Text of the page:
Guidebook

Step Back into the Ice Age in Kenai Fjords National Park

On Alaska's Kenai Peninsula, a landscape from past Ice Ages persists: Layers of ice crowning a mountain range, with glaciers grinding down fjords to the sea.

Jesse Weber

Description

The Kenai Peninsula of southern Alaska is one rare place in the world with an icefield close to the coast, and where the glaciers of ice-carved fjords descend all the way to the ocean. This landscape reminiscent of the Ice Age is a phenomenon of geography and climate. Here, heavy precipitation and cold winters add up to deep accumulation of ice at the higher elevations, and over time it has nearly buried the mountain range. The vast Harding Icefield is the source of dozens of glaciers, which grind slowly down peripheral valleys toward the sea. These glaciers are shrinking, though, and for decades they have been studied by scientists to elucidate the effects of climate change.

Though there is measurably less ice every year, the glaciers of Kenai Fjords remain impressive and influential. This entire environment is defined by them, from fjords carved over millennia to today's flora and fauna. Temperate rainforest covers mountain slopes, watered by the stormy North Pacific and rooted in glacial till. Whales and schooling fish thrive in the plankton-rich sea nourished by glacial runoff. The glaciers are the cornerstone of this ecosystem and the main attraction of Kenai Fjords National Park. Though most of the area remains largely inaccessible, there are just enough ways to get around so visitors can experience a bit of everything.

To see the foot of the glaciers that extend to the ocean, and for a chance at spotting marine life, there are boat tours and defined sea kayaking routes available. Flightseeing trips view it all from above and can land on the icefield to let its immensity sink in. Hiking trails are limited to the national park’s Exit Glacier Area, with close-up views of a glacier in its hewn-out valley and the meltwater river gushing from it. One of these trails, the Harding Icefield Trail, is not to be missed. It’s a strenuous hike that climbs alongside the sloping glacier to a view of the vast icefield above.

For those with the necessary skills, Kenai Fjords National Park offers a host of adventures beyond the hiking trails. Chief among them is trekking out across the icefield, an endeavor typically done on skis with days’ worth of gear and food. The Harding Icefield Traverse is a challenge known as one of Alaska’s ultimate adventures. One possibility for a traverse is suggested in this guidebook, but any journey on the icefield requires extensive research and preparation. The day-hiking trails at Exit Glacier are also covered here. For information about other kinds of activities, you can consult the national park visitor center as well as tour providers in Anchorage, Seward, or Homer.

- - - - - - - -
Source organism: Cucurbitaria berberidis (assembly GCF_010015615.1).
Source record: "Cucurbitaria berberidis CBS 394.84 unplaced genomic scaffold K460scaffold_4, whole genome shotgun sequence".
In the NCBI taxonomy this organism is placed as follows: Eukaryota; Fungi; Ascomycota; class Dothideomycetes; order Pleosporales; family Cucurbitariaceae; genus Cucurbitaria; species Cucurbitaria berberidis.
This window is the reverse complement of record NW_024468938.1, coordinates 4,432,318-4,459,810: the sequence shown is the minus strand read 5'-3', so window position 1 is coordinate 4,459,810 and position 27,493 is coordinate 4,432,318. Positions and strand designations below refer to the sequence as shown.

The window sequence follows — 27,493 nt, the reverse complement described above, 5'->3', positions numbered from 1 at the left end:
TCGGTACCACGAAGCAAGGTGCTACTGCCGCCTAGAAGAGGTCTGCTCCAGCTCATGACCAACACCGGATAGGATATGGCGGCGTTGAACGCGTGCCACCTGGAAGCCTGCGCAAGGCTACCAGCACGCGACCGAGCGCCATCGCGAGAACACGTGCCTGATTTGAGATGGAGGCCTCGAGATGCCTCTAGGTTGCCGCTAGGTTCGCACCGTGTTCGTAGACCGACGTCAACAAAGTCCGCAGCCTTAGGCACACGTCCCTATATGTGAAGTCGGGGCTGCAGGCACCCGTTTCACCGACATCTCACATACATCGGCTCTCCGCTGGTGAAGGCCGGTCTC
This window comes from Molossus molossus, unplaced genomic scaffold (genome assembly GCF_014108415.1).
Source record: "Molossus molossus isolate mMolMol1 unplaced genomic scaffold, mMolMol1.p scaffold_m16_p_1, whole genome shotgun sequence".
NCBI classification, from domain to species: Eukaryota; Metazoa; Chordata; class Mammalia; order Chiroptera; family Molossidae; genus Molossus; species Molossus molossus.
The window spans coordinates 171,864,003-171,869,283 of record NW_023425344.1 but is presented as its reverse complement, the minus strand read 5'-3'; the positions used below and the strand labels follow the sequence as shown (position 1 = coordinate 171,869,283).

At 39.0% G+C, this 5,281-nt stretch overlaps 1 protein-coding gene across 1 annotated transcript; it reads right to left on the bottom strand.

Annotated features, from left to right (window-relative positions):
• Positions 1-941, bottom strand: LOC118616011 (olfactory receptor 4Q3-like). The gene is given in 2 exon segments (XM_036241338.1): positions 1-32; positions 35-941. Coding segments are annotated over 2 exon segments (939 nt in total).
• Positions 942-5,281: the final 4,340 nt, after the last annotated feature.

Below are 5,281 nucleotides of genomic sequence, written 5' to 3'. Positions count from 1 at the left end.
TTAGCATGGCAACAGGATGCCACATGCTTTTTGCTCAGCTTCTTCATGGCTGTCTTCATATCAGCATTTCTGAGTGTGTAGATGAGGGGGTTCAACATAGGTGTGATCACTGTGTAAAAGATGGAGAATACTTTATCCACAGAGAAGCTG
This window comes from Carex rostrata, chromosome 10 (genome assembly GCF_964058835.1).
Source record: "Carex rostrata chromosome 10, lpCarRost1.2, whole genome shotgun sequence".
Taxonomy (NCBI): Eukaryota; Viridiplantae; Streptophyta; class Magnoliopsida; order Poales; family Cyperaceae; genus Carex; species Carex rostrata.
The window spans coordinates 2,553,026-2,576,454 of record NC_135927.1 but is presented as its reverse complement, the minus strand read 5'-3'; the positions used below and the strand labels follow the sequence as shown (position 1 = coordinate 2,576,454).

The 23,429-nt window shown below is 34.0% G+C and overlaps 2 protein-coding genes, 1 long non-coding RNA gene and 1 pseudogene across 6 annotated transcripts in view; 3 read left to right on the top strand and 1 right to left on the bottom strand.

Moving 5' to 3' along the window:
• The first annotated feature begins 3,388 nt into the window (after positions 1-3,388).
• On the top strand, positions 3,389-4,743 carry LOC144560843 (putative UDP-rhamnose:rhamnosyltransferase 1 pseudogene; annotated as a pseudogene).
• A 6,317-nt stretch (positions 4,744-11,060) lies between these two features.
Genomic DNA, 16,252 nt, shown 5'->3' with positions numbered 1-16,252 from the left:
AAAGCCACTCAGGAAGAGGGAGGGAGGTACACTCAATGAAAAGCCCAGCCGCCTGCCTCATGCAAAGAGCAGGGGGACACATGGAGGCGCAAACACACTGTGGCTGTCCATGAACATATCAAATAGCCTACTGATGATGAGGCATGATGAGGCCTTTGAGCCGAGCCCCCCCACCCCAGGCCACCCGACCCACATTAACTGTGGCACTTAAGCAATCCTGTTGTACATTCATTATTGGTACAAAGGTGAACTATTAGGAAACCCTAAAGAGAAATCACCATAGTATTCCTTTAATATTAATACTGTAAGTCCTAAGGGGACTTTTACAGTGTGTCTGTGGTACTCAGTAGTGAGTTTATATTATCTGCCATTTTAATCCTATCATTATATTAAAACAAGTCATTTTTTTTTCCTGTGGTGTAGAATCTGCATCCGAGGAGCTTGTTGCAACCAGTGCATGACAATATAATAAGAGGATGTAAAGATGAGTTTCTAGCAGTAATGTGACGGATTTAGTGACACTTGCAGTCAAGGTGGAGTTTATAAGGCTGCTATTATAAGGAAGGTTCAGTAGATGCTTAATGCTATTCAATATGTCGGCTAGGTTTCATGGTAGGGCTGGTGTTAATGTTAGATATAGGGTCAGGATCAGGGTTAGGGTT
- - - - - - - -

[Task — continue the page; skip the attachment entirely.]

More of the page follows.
Glacier View and Exit Glacier Loop
The best Routes on FATMAP, hand-picked by FATMAP’s Editorial team.

Glacier View and Exit Glacier Loop

0 - 1 hrs
3.2 km
92 m
92 m
Kenai Fjords’ most accessible hike, leading to the foot of Exit Glacier and along its rocky outwash plain.
Moderate
Private
Harding Icefield Trail
The best Routes on FATMAP, hand-picked by FATMAP’s Editorial team.

Harding Icefield Trail

5 - 6 hrs
13.4 km
972 m
972 m
This is the hike to do in Kenai Fjords National Park, ascending alongside a glacier to a mind-blowing view over the vast icefield above.
Difficult
Private
Harding Icefield Traverse: Exit Glacier to Tustumena Glacier
The best Routes on FATMAP, hand-picked by FATMAP’s Editorial team.

Harding Icefield Traverse: Exit Glacier to Tustumena Glacier

1 day +
58.5 km
1,766 m
1,185 m
12 °
One possible route for crossing the Harding Icefield, an acclaimed Alaskan objective and bucketlist adventure for many.
Difficult
Private